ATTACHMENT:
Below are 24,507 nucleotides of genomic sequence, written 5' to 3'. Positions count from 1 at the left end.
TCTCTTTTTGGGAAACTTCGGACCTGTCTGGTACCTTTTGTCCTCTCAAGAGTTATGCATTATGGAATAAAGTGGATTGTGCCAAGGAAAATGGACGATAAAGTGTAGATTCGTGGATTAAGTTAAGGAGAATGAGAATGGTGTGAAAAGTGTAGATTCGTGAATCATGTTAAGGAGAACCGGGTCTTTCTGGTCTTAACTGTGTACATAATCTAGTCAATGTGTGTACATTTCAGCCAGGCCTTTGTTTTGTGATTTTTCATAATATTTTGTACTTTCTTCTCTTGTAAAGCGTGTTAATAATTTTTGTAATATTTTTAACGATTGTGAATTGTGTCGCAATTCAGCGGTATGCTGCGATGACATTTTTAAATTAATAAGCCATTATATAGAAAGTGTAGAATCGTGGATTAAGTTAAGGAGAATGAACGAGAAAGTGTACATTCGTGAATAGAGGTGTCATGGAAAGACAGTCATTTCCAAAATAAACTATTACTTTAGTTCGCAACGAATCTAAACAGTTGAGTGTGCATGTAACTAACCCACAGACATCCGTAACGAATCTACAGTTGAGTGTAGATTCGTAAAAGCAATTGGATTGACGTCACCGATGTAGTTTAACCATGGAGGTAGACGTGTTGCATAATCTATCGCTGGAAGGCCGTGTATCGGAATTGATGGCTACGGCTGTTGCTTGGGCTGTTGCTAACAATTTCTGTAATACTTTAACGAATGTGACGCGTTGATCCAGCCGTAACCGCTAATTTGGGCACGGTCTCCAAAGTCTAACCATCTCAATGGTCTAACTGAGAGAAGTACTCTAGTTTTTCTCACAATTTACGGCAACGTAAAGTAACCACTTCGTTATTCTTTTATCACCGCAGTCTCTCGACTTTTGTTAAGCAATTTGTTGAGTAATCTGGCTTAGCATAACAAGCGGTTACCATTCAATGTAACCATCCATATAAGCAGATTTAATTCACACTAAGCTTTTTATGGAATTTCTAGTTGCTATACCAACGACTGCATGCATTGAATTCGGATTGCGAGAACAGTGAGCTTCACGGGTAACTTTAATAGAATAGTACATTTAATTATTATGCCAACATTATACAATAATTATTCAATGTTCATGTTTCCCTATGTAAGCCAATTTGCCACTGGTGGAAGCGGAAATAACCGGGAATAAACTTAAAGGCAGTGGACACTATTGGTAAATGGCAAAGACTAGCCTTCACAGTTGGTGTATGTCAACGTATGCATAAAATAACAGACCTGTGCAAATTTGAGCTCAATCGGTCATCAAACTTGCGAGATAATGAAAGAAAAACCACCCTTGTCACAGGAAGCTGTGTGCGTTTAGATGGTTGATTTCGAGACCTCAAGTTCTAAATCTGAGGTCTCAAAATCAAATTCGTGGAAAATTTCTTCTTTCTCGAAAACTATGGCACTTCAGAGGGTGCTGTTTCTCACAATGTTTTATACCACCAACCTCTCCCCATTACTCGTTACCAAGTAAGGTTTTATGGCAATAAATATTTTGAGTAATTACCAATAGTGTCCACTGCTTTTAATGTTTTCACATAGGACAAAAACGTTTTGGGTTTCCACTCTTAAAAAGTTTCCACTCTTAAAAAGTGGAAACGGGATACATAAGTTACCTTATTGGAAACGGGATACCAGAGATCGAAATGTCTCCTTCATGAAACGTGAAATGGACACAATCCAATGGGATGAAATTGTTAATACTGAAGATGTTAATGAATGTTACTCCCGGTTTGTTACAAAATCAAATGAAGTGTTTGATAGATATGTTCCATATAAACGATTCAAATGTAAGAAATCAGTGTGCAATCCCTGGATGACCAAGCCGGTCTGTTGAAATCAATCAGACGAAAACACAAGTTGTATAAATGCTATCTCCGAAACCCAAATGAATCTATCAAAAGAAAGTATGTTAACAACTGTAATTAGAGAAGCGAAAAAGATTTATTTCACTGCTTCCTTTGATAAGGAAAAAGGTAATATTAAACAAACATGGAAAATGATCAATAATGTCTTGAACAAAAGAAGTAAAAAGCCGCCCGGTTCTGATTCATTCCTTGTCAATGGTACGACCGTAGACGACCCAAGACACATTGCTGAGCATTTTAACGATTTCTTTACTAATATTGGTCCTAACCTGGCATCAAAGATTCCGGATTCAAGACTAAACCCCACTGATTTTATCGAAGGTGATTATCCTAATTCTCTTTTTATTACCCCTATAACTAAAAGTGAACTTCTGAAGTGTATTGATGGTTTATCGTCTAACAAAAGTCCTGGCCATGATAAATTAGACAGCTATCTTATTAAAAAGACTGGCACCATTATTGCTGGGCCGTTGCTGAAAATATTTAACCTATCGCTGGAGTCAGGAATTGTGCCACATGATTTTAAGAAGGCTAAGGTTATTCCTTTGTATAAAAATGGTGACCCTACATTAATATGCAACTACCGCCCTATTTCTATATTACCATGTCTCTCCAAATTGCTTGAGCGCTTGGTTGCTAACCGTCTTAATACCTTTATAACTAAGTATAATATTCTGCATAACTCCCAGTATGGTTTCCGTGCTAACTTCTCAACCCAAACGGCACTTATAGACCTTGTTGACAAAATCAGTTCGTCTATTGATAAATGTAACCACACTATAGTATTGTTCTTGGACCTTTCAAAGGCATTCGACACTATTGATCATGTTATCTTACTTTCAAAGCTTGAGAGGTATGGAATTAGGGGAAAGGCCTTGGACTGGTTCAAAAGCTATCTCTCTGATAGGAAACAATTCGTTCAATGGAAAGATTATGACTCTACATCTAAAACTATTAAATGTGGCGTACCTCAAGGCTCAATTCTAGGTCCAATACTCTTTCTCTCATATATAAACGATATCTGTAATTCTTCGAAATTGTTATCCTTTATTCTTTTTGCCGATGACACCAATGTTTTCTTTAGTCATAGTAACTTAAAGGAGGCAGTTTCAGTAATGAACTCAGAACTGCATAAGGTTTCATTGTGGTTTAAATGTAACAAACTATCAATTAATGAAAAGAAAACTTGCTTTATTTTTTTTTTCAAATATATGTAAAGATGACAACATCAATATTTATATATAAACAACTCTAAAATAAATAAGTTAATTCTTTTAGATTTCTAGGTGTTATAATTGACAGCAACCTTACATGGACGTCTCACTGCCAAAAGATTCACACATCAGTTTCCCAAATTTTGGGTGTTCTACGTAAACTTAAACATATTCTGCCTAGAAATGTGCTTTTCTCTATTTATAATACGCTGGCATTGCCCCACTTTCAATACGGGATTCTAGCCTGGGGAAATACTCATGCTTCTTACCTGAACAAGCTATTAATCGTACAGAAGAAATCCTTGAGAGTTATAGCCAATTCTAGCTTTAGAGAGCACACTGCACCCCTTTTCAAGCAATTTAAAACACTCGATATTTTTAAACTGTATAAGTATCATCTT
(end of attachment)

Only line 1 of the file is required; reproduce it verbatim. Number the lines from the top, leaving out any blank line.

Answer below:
Below are 24,507 nucleotides of genomic sequence, written 5' to 3'. Positions count from 1 at the left end.